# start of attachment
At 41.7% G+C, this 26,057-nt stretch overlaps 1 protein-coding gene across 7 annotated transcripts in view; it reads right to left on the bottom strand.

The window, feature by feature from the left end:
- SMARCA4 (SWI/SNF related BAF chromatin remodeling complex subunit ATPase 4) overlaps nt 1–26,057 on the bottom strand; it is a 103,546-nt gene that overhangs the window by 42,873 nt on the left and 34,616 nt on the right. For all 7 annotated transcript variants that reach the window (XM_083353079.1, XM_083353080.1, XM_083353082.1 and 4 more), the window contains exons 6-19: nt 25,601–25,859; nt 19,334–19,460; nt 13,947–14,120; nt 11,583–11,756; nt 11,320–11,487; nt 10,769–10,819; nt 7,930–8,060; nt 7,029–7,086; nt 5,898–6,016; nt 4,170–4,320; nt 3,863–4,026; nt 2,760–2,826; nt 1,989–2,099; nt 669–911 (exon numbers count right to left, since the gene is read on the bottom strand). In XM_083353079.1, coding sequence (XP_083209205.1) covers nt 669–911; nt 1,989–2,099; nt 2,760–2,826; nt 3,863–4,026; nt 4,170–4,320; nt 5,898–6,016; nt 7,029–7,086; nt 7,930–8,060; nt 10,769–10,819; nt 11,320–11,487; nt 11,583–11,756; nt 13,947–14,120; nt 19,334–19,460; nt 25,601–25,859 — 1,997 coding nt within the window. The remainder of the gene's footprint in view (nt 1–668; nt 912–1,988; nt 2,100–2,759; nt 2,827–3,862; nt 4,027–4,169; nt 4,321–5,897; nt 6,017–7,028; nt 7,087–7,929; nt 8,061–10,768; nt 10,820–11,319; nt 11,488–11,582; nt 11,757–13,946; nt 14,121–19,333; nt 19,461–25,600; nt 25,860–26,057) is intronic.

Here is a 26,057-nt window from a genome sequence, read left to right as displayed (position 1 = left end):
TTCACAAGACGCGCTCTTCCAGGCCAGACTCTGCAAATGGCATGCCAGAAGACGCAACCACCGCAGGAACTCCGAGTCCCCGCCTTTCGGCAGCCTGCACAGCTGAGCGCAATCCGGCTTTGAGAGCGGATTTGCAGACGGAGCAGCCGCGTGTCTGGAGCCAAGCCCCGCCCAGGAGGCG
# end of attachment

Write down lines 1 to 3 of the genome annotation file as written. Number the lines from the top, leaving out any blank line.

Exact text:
At 41.7% G+C, this 26,057-nt stretch overlaps 1 protein-coding gene across 7 annotated transcripts in view; it reads right to left on the bottom strand.

The window, feature by feature from the left end:
- SMARCA4 (SWI/SNF related BAF chromatin remodeling complex subunit ATPase 4) overlaps nt 1–26,057 on the bottom strand; it is a 103,546-nt gene that overhangs the window by 42,873 nt on the left and 34,616 nt on the right. For all 7 annotated transcript variants that reach the window (XM_083353079.1, XM_083353080.1, XM_083353082.1 and 4 more), the window contains exons 6-19: nt 25,601–25,859; nt 19,334–19,460; nt 13,947–14,120; nt 11,583–11,756; nt 11,320–11,487; nt 10,769–10,819; nt 7,930–8,060; nt 7,029–7,086; nt 5,898–6,016; nt 4,170–4,320; nt 3,863–4,026; nt 2,760–2,826; nt 1,989–2,099; nt 669–911 (exon numbers count right to left, since the gene is read on the bottom strand). In XM_083353079.1, coding sequence (XP_083209205.1) covers nt 669–911; nt 1,989–2,099; nt 2,760–2,826; nt 3,863–4,026; nt 4,170–4,320; nt 5,898–6,016; nt 7,029–7,086; nt 7,930–8,060; nt 10,769–10,819; nt 11,320–11,487; nt 11,583–11,756; nt 13,947–14,120; nt 19,334–19,460; nt 25,601–25,859 — 1,997 coding nt within the window. The remainder of the gene's footprint in view (nt 1–668; nt 912–1,988; nt 2,100–2,759; nt 2,827–3,862; nt 4,027–4,169; nt 4,321–5,897; nt 6,017–7,028; nt 7,087–7,929; nt 8,061–10,768; nt 10,820–11,319; nt 11,488–11,582; nt 11,757–13,946; nt 14,121–19,333; nt 19,461–25,600; nt 25,860–26,057) is intronic.